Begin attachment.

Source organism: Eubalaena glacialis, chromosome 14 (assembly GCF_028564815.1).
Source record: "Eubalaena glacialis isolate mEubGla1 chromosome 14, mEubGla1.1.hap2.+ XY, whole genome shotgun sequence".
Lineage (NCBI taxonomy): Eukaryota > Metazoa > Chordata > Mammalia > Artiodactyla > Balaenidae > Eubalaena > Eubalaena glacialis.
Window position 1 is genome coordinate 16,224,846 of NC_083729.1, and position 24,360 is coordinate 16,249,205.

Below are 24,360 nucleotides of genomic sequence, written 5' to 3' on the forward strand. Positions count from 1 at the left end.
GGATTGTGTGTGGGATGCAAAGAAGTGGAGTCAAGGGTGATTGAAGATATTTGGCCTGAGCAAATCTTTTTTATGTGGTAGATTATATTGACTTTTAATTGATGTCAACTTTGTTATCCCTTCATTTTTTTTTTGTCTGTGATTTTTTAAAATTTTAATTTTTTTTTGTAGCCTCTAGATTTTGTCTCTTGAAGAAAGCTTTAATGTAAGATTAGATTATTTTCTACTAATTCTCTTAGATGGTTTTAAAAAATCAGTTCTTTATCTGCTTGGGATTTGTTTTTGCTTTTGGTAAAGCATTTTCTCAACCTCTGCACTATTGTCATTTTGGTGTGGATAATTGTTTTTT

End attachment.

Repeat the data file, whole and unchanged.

Source organism: Eubalaena glacialis, chromosome 14 (assembly GCF_028564815.1).
Source record: "Eubalaena glacialis isolate mEubGla1 chromosome 14, mEubGla1.1.hap2.+ XY, whole genome shotgun sequence".
Lineage (NCBI taxonomy): Eukaryota > Metazoa > Chordata > Mammalia > Artiodactyla > Balaenidae > Eubalaena > Eubalaena glacialis.
Window position 1 is genome coordinate 16,224,846 of NC_083729.1, and position 24,360 is coordinate 16,249,205.

Below are 24,360 nucleotides of genomic sequence, written 5' to 3' on the forward strand. Positions count from 1 at the left end.
GGATTGTGTGTGGGATGCAAAGAAGTGGAGTCAAGGGTGATTGAAGATATTTGGCCTGAGCAAATCTTTTTTATGTGGTAGATTATATTGACTTTTAATTGATGTCAACTTTGTTATCCCTTCATTTTTTTTTTGTCTGTGATTTTTTAAAATTTTAATTTTTTTTTGTAGCCTCTAGATTTTGTCTCTTGAAGAAAGCTTTAATGTAAGATTAGATTATTTTCTACTAATTCTCTTAGATGGTTTTAAAAAATCAGTTCTTTATCTGCTTGGGATTTGTTTTTGCTTTTGGTAAAGCATTTTCTCAACCTCTGCACTATTGTCATTTTGGTGTGGATAATTGTTTTTT